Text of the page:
Why is it that, in Matthew 20, the owner of the vineyard gave those who had labored only one hour the same amount as those who had labored all day? Was it not because he knew they needed the denarius?
When we read the story carefully, we notice that not a word of criticism is spoken against those who were not hired in the morning. When the master came and asked them, “Why have you been standing here all day long doing nothing?” they replied, “Because no one has hired us.” It seems they had been willing to work, were eager to work, and undoubtedly needed the work, but they had not been hired. The owner hired them not for what he could get out of them in just a few hours, but because they needed the work, and he paid them the full denarius for the same reason. The owner was not thinking of his profit. He was thinking of people, and he was using his ample means to help them.
How different this is from the older son in the parable of Luke 15! He was angered because his father rejoiced in the return of his younger brother. He should have been rejoicing too, but instead he was thinking only of how his brother had wasted his inheritance. The older brother would have been happy if the property had come home and the son had been lost! As it was, the reverse was true, and he was displeased. God is exactly the opposite. He does not love us for what we do for Him.
So who are we like? Do we serve because we love God rather than because of what we can get him to do for us? Are we like God in our estimate of others, evaluating them in terms of their worth as beings made in the image of God and for fellowship with God rather than just as tools for production? Or are we like the unhappy workers or the disconsolate older brother?
Speaking of the older brother, his story appears in a chapter of Luke that contains three parables of something that was lost: a lost sheep, a lost coin, and a lost son. In each case the object remained valuable in the mind of the owner in spite of its lost condition. We can imagine an owner of sheep who might write off the loss of one sheep lightly. “After all,” he might say, “what’s one sheep when I still have ninety-nine? The loss is only 1 percent.” The woman might have said, “I’m just not going to bother about one lost coin – I still have nine. I’ll be happy with them.” The father might say “I’ll focus my attention on the son I still have.” That is not what the owners or the father did.
What is the explanation for their behavior? The object had value to its owner even though it was lost. In all these parables, including the parable of the workers in the vineyard, God values what is lost and seeks it. In the story of the workers it is God Himself who goes out to hire them, early in the day, throughout the day, and until the very end.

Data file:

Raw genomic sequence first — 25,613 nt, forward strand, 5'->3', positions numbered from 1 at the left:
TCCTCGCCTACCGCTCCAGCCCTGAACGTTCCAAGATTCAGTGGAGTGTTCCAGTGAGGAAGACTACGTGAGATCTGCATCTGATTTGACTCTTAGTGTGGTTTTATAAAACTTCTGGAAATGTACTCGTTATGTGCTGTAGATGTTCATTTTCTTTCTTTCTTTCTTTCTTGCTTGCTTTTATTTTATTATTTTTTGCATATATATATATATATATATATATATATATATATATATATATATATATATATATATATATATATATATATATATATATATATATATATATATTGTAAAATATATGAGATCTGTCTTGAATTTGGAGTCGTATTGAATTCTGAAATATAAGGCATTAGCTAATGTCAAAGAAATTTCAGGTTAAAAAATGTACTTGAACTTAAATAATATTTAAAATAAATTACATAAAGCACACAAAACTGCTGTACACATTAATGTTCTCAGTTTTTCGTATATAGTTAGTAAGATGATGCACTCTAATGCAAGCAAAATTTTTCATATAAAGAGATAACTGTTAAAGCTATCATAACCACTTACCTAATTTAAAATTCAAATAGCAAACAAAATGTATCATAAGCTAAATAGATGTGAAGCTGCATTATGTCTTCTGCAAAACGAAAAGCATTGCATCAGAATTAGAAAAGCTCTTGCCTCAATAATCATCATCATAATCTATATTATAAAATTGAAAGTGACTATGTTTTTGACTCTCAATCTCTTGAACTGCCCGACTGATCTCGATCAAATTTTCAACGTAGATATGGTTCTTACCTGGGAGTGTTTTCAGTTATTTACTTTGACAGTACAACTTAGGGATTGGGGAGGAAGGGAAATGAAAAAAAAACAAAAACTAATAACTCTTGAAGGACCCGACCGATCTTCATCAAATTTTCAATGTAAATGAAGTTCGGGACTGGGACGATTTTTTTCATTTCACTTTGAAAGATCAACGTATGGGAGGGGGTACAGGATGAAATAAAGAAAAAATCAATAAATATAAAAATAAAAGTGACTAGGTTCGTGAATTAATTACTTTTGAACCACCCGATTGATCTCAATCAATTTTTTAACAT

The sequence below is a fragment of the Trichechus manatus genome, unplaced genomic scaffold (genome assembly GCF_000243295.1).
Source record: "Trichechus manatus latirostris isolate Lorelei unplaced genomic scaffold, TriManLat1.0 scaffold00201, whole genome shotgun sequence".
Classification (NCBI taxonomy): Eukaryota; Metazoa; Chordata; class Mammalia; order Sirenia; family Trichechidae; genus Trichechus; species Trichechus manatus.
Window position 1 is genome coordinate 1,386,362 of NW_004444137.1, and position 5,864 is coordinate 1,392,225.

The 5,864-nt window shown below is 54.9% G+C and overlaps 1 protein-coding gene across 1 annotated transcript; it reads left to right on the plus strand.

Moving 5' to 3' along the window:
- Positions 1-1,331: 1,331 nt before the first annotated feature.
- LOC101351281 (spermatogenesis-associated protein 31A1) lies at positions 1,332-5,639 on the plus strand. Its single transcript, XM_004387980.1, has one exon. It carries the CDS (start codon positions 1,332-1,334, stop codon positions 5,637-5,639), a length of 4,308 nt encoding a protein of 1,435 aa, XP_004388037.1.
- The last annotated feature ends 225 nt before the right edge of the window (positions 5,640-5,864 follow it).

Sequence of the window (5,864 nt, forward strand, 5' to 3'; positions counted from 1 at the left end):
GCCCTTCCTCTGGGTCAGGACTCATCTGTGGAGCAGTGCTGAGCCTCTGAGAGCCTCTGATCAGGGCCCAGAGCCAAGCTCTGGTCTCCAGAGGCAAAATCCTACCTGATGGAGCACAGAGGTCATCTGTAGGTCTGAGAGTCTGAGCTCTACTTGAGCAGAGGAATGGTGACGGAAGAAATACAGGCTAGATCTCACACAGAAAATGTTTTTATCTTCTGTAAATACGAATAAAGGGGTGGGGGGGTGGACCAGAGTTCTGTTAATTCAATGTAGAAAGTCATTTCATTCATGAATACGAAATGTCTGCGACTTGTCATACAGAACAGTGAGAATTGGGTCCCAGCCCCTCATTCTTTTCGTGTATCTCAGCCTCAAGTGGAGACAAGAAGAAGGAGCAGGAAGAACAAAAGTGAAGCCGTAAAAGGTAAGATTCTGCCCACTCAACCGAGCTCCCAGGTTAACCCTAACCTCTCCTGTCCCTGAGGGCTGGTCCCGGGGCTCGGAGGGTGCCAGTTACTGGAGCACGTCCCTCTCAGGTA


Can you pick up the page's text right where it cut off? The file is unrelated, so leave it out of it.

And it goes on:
Should not we who have been found by God have that same love for others who are lost? And shouldn’t we tell them that if they are lost they are valuable to God even in their lost condition? If you are lost, you may be utterly worthless in your own sight, seeing only the ruin you have made, but you should know that you are valuable to God because (unlike yourself) He is able to see what you were created to be and what He can yet make of you.
There is one last point. I am not sure Jesus had anything like this in mind when He told this provocative parable, but it is suggested by that most important verse that both introduces the story and ends it: “But many who are first will be last, and many who are last will be first” (Mt.9.30). The important word here is many, for the teaching is not that every person who begins early with God and works for Him throughout a lifetime will inevitably be last or that everyone who begins late will inevitably be first. That will be true for many people, but it will not be true for all.
Many who begin early will lose their reward or not even come to faith in Christ because they approach God in a false or transactional spirit, on the basis of their merit and not on the basis of God’s grace. Many who enter last will be first because, although they begin late, they nevertheless recognize that their status is due to God’s grace alone and praise God for it. But neither of those cases is true for everyone.
It is not necessary either to start early and finish last or start last and finish first. In fact, neither is best. The truly desirable thing is to start early and work with all the might you have, not for reward but out of genuine love for our Master, Jesus Christ, and when you have finished still to say, “I am nevertheless an unprofitable servant.” It is such people whom God delights to honor.
This is the challenge I put before you, especially if you are young. Do not wait to serve God. Do not wait until the ninth or eleventh hour of your all-too-brief life. Start now. Serve now. Keep at your service year after year. And when you come to the end you will not say, “What am I owed for my service?” You will say, “What a joy it has been to serve my gracious and loving Lord!”
Pastor Steve can be reached at PastorSteve@MaranathaBibleChurch.org